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9394 Views 7 Replies Latest reply: Nov 22, 2011 2:29 AM by nightmare123 RSS
Gaston1041 Rookie 1 posts since
Jun 13, 2008
Currently Being Moderated

Jul 13, 2010 1:23 PM

I can breath just fine w/ a pull buoy but run out of breath w/o it? Any advise?

I can breath just fine w/ a pull buoy but run out of breath w/o it? Any advise? Those who watch me swim w/ the buoy say that even with its help my legs still drag.

  • KurtinSC Pro 126 posts since
    Nov 23, 2009

    A lot of people just starting up with swimming have a tendency to let their legs drop.  This causes a lot of drag which makes it harder to swim.  Often kicking harder to keep the legs up can be just as draining.

     

    You want to maintain a flat body position in the water... you do NOT want your legs to drop.  Some things to try:

     

    1.  Keep your head down.  The more you lift up your chin, the more your legs are going to want to drop toward the bottom of the pool.  Try making sure your nose is pointed straight down at the bottom of the pool, and breath directly to the side.

    2.  Back off on your kick.  Kick only enough to keep your legs up... try to do all the work for moving forward with your arms.

    3.  Roll your shoulders.  The correct freestyle stroke involves rolling your body from one side to the other (the shoulder up where your arm is recovering out of the water, the shoulder down that is pulling through the water).  This rolling motion will also aid in keeping your feet from dropping.

     

    Many distance swimmers have a "2-beat" kick in the water for most of their race.  For every full stroke (one pull with the left, one with the right), they'll only kick twice.  The "standard" kick for a swimmer is more of a 6-beat kick... guys doing a 200 free will display something close to that.  And of course in the sprints you kick as fast as you can.  Slowing the kick down can have a huge positive impact in your endurance in the water.

  • PedDoc1 Pro 159 posts since
    Apr 25, 2008

    I agree completely with the above poster.  If you can breath fine with a pull buoy, but not without, your legs are dropping and/or splaying outwards and you are not "rolling to the air" because your legs are dropping.  In short, your balance is off.  Without trying to sound like a commercial, "total immersion" methods are almost entirely about getting your balance right so that you can decrease resistance.  In so doing, you pick up speed and comfort without increasing energy significantly.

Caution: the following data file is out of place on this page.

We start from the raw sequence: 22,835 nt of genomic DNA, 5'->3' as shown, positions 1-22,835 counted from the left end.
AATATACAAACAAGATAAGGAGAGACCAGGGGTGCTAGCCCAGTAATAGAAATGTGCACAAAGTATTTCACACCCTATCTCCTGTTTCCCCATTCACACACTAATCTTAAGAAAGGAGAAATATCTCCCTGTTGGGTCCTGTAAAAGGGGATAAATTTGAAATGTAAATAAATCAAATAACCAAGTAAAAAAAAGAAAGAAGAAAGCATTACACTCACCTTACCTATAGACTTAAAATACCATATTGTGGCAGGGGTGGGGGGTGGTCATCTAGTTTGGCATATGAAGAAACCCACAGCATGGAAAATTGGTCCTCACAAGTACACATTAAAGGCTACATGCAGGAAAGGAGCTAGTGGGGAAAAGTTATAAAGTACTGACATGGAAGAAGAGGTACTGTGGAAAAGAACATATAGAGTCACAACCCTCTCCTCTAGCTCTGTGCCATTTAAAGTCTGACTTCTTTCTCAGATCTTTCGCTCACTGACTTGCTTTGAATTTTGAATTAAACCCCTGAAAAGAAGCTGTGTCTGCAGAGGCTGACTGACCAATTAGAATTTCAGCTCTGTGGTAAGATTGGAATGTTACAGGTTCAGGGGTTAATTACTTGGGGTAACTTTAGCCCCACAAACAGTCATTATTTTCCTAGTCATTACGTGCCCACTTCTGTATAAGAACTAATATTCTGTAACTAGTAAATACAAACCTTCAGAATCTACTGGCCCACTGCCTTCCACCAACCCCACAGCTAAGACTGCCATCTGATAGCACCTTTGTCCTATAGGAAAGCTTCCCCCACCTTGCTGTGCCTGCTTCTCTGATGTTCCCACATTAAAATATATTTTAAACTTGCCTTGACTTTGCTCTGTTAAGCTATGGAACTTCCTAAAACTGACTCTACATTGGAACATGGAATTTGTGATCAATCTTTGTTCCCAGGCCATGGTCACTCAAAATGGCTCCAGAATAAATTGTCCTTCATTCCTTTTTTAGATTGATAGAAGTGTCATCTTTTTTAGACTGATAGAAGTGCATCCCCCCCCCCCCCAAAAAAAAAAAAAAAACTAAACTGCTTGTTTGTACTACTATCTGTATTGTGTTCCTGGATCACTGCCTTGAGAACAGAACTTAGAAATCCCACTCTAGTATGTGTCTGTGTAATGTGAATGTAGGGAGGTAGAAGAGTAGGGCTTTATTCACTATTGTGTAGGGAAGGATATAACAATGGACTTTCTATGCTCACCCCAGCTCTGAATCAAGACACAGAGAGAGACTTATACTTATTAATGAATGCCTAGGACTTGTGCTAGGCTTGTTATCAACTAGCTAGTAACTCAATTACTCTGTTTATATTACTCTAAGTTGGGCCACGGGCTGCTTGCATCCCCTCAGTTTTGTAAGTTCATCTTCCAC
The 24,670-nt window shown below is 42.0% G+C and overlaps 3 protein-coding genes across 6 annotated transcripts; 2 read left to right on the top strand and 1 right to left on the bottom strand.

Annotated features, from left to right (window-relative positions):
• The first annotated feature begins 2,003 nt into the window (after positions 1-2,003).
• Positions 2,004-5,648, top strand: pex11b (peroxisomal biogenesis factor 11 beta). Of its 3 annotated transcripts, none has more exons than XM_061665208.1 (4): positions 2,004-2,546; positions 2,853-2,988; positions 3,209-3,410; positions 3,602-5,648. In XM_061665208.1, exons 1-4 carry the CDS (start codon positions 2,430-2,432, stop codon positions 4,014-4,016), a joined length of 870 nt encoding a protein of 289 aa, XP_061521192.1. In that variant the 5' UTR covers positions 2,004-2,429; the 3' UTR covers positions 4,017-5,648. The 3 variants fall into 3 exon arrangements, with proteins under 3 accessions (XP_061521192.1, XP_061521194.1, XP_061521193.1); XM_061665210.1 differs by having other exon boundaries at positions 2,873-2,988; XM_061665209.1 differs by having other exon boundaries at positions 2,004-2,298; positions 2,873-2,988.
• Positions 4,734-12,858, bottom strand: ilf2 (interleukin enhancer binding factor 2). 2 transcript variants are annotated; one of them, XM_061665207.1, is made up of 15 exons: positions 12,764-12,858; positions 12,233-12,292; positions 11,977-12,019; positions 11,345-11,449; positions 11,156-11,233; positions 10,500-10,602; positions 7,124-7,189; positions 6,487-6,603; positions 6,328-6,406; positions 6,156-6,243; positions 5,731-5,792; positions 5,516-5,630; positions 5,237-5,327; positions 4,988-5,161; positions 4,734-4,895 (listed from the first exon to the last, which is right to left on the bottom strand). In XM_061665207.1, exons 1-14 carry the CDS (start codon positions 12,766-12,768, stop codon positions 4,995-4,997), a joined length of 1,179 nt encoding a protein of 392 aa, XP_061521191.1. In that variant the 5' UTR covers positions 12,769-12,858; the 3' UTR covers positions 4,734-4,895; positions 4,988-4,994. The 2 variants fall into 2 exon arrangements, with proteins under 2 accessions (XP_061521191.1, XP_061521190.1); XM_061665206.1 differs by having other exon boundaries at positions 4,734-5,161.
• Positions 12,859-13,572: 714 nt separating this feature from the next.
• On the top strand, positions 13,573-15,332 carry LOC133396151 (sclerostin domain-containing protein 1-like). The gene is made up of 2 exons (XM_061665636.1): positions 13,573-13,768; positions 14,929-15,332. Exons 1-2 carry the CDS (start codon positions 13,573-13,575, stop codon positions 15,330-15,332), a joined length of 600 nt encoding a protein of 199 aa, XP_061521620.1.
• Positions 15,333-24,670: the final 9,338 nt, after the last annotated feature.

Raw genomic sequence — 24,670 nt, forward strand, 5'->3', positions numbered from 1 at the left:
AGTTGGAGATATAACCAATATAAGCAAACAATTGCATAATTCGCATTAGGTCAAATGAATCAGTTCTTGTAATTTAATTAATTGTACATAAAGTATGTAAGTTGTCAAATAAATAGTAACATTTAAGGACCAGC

Keys:  head down.  Your nose should be pointed at the floor of the pool.   If you do this, however, your breathing is going to be VERY difficult unless you learn to roll to the air while still keeping your balance.  Keeping your balance will require that you have "wide tracks," that is, that your spearing arm goes forward and does not approach your midline.  Best if the spearing arm is at shoulder width. 

    Your legs play very little role in all of this.  Where your head is facing and pointing and where your arms/hands hit the water and end up at full extension are going to play the largest role in fixing your problems.

    Try checking out a "Total Immersion" book, or better yet, DVD, from the local library if you can.  You'll see very quickly why you're struggling.  Most of us struggle with exactly the same thing.





    05/09 Bridge the Gap, Quincy, Ill HM: 1:45:27
  • Moriates Legend 297 posts since
    Jul 19, 2008

    Everyone is spot on.  If you are not able to catch a breath you need to work on your balance issue.  Take the bouy and let the dog use it as a pull toy.  The more toys you use in the pull the more they become a crutch.  Swimming is a progression.  First Balance, then Form, then Stroke.  You really need to concentrate of correct body form by doing side and back drills them you start to slowly add stroke mechanics.

     

    It seems like a slow progression.  However, swimming is mostly about form in the beginning.  With correct balance and form, the speed will come.





    GREG C. MORIATES

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  • elderswimmer Rookie 3 posts since
    Jul 11, 2010

    While it is true that dragging legs make it harder to maintain proper position to breathe, he says he runs out of breath.  This is a different problem.  Older swimmers, or swimmers lacking conditioning often breath well with buoys but need more oxygen without.  When you use pull buoys you are not using your largest muscles-glutes and thigh and calf muscles.  These are great oxygen users.  When you swim without the buoys you kick to keep level and oxygen usage goes up.  This causes that out of breath feeling.  Concentrate on leg fitness and body position!

  • Moriates Legend 297 posts since
    Jul 19, 2008

    Read the book Call to Suit.  It is a great book and really explains swimming better than any other.





    GREG C. MORIATES

    Owner/Coach - LET ME HELP YOU ACHIEVE GREATNESS!

    GCM Endurance

    www.GCMEndurance.com

    Team/Club Xtreme Multisports, Inc.

    www.xtrememultisports.com

    Blog: http://xtrememultisports.tumblr.com/

    Become a Fan: http://www.facebook.com/#!/pages/Xtreme-Multisports/117254468321101?ref=sgm

    Twitter: http://twitter.com/xtrememulti

    Sponsors:

    VCRC Bikes | FFWD | Synergy Sports| SportMulti | Skins USA | Rudy Project | Athletes Honey Milk | Honey Stinger | Tri Life Gear

  • mapanoy Rookie 1 posts since
    Nov 20, 2011

    I agree that when people begin with swimming have a tendency to let their legs drop. You are right that it's the cause of the difficulty to swim.





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  • nightmare123 Amateur 15 posts since
    Nov 17, 2011

    nice link sharing dear,

     

    But I used to scare from water, as I have waterphobia.

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